Swedish cleantech turns waste gas to cash in Krugersdorp
The company is transforming toxic gases created by ferrochrome production into electricity — and at a cost that undercuts Eskom
At Afarak SA’s Mogale Alloys plant in Krugersdorp, a cleantech company from Sweden is transforming toxic gases created by ferrochrome production into electricity — and at a cost that undercuts Eskom.
In January 2018, the project was just a sketch on a serviette, but now, having successfully demonstrated its feasibility, Ripasso Energy has seven power-generating units en route from Sweden to SA, with the first expected to arrive in February. Together, the 45ft royal-blue containers will generate a total 2.8MW for the energy-intensive Mogale Alloys operations from its very own waste gas.
SA business has been struggling to cope with growing electricity prices and Eskom has now applied for an annual tariff hike of 15% for the next three years.
The ferro alloys industry, represented by the Ferro Alloy Producers’ Association, is a major energy user and has warned it will be particularly hard-hit should a double-digit tariff increase transpire.
Ripasso’s offering, a container-based solution that harnesses energy from gas and is known as the PWR BLOK 400-F, would be beneficial to SA’s mining and processing industry, says Ripasso Energy SA GM David de Mattos. “Every single metals production company in the world has furnace off-gas. The potential for this technology in our mining and processing industry in SA is enormous.”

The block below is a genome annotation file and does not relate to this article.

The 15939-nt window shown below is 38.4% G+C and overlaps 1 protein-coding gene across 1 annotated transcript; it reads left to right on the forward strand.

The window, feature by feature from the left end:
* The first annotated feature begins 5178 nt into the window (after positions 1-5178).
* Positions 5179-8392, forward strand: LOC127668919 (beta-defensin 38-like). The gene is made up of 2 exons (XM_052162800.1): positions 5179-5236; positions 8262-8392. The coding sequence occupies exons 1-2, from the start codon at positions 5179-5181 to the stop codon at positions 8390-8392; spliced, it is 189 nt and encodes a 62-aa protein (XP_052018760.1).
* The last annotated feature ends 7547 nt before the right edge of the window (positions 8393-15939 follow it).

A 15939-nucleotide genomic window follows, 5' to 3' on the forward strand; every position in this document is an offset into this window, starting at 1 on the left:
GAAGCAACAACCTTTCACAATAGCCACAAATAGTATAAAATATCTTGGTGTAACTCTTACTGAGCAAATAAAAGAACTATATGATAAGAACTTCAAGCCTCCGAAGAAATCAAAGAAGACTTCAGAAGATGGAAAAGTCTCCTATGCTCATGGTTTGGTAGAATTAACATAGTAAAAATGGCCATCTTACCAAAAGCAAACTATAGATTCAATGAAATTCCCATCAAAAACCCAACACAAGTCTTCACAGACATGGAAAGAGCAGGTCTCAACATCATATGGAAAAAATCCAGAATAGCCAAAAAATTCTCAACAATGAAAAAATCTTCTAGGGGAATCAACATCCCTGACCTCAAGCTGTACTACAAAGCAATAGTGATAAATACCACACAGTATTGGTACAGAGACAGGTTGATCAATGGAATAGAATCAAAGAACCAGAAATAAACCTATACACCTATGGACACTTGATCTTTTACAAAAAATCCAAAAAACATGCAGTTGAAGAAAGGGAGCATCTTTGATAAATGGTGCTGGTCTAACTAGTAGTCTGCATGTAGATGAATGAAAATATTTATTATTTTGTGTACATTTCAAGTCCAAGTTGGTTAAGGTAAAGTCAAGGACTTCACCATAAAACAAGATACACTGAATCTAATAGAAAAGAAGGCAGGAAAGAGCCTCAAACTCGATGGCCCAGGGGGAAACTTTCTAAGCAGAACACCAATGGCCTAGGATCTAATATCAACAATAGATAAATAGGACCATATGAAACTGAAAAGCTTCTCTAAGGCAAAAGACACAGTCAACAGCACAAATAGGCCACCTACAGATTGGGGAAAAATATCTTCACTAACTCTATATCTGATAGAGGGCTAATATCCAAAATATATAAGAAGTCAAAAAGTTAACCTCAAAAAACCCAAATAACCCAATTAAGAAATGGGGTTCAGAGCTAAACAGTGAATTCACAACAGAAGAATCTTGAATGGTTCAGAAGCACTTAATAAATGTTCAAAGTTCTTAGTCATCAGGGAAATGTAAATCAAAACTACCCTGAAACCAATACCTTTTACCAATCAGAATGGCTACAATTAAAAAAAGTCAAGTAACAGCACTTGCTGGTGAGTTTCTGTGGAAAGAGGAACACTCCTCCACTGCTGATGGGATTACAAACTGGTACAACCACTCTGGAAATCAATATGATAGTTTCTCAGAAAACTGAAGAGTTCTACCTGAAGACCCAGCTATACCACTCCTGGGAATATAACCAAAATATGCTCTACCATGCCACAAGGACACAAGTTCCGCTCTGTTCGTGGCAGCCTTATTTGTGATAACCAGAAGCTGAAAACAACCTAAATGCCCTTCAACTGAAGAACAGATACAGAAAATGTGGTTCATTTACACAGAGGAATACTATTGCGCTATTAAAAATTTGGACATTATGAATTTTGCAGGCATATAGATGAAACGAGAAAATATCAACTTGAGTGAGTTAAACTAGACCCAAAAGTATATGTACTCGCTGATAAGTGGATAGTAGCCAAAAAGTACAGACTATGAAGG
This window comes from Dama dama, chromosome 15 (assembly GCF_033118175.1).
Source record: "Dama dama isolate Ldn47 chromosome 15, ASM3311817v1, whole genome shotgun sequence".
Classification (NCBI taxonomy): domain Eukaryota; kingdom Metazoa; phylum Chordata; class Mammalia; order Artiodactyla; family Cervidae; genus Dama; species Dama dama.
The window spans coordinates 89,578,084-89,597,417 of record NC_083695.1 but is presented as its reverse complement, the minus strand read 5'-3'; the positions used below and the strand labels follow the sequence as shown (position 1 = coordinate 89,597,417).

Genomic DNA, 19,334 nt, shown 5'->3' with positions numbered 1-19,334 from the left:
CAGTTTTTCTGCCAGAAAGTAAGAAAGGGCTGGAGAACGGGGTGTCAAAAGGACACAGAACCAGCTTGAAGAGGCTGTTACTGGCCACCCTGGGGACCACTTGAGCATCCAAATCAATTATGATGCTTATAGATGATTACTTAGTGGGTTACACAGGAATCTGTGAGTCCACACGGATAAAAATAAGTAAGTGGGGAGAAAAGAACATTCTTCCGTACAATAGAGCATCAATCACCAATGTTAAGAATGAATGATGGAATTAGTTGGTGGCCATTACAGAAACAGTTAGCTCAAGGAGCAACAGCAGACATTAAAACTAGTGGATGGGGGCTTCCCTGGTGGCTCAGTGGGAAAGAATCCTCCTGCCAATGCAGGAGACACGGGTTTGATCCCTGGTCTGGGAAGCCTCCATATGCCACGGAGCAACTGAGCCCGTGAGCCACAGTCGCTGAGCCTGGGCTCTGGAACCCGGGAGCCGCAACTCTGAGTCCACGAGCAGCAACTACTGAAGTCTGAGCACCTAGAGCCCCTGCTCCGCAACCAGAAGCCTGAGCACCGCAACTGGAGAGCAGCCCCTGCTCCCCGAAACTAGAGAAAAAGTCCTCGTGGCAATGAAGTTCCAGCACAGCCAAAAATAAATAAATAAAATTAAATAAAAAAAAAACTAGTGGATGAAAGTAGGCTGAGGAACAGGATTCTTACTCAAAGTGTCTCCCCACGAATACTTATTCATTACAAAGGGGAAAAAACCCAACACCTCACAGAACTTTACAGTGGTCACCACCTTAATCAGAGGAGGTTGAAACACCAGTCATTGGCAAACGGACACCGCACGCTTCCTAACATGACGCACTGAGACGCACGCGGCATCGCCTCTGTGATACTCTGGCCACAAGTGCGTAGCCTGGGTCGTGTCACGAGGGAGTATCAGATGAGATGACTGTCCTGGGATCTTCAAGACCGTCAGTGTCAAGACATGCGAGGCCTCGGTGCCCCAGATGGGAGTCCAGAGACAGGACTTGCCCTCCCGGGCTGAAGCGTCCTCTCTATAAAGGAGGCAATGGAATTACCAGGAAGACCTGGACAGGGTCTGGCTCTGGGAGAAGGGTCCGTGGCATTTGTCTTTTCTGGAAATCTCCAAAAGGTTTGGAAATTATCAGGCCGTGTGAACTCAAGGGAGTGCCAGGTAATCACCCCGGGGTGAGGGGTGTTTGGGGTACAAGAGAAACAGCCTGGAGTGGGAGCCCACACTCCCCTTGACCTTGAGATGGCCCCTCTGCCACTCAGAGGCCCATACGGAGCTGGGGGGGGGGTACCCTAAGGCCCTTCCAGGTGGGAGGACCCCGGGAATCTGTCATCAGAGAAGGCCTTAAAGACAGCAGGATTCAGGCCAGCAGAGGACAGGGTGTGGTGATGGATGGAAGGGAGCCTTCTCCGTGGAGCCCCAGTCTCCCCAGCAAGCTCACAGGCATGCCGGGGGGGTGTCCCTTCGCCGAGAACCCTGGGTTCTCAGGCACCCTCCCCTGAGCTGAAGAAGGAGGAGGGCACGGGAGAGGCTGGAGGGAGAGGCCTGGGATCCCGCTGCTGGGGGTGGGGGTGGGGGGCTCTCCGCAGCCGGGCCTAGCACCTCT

He says the key to the business model is simple: waste gas must be burnt, so why not burn it with Ripasso Energy and receive electricity in return?
Ripasso Energy, a Sweden-listed company, started as a solar technology company before moving into furnace off-gas, waste gas produced by an industrial process.
De Mattos says the PWR BLOK 400-F has the edge because it uses Stirling engines — an external combustion as opposed to the more common internal combustion engine.
The gas from a ferro alloy furnace is volatile, says Jandri van der Vyver, Ripasso’s site manager at Mogale alloys.
“At some stages you have maybe 65% CO [carbon monoxide] and 18% hydrogen, and the next moment it switches around and you can have a 50-50 ratio.” For internal combustion engines this is a problem as a phenomenon known as “knocking” can occur, which damages the engine.
The Stirling engines remove the risk of dealing with volatile gas because they burn it in a combustion chamber under very low pressure and with no compression, just heat.
The commercial licence for this particular Stirling engine was held by Kockums, a company formerly owned by the Swedish state and renowned for the manufacture of war ships and submarines. It was bought by Ripasso and developed into the highly efficient engine it is today.
The price of the electricity the PWR BLOK 400-F produces depends on each set-up. Ripasso offers a variety of business models. “The first option is that we are purely a service provider. The company buys the equipment, we operate and maintain the equipment and the company derives all of the profit and the benefits from self-generation,” De Mattos says. “Ripasso can also rent units or take full responsibility for generating the power, which means we would still beat the Eskom tariff, but it would be a smaller profit margin.”
The 2.8MW generated by the project at Mogale alloys, though enough to power about 560 households, will only account for 5% of the operation’s massive power consumption, says Afrak SA CEO Bertus van der Merwe.
But he believes it a good start, with the potential for more — possibly 10MW.
“If you have the ideal set-up — if there is gas available — they can replicate one-third of your power. Those extra megawatts make a real difference in our industry where we utilise extensive power,” Van der Merwe says.
“The industry needs to look at alternative options, otherwise the way the price increases are going, there won’t be an industry.”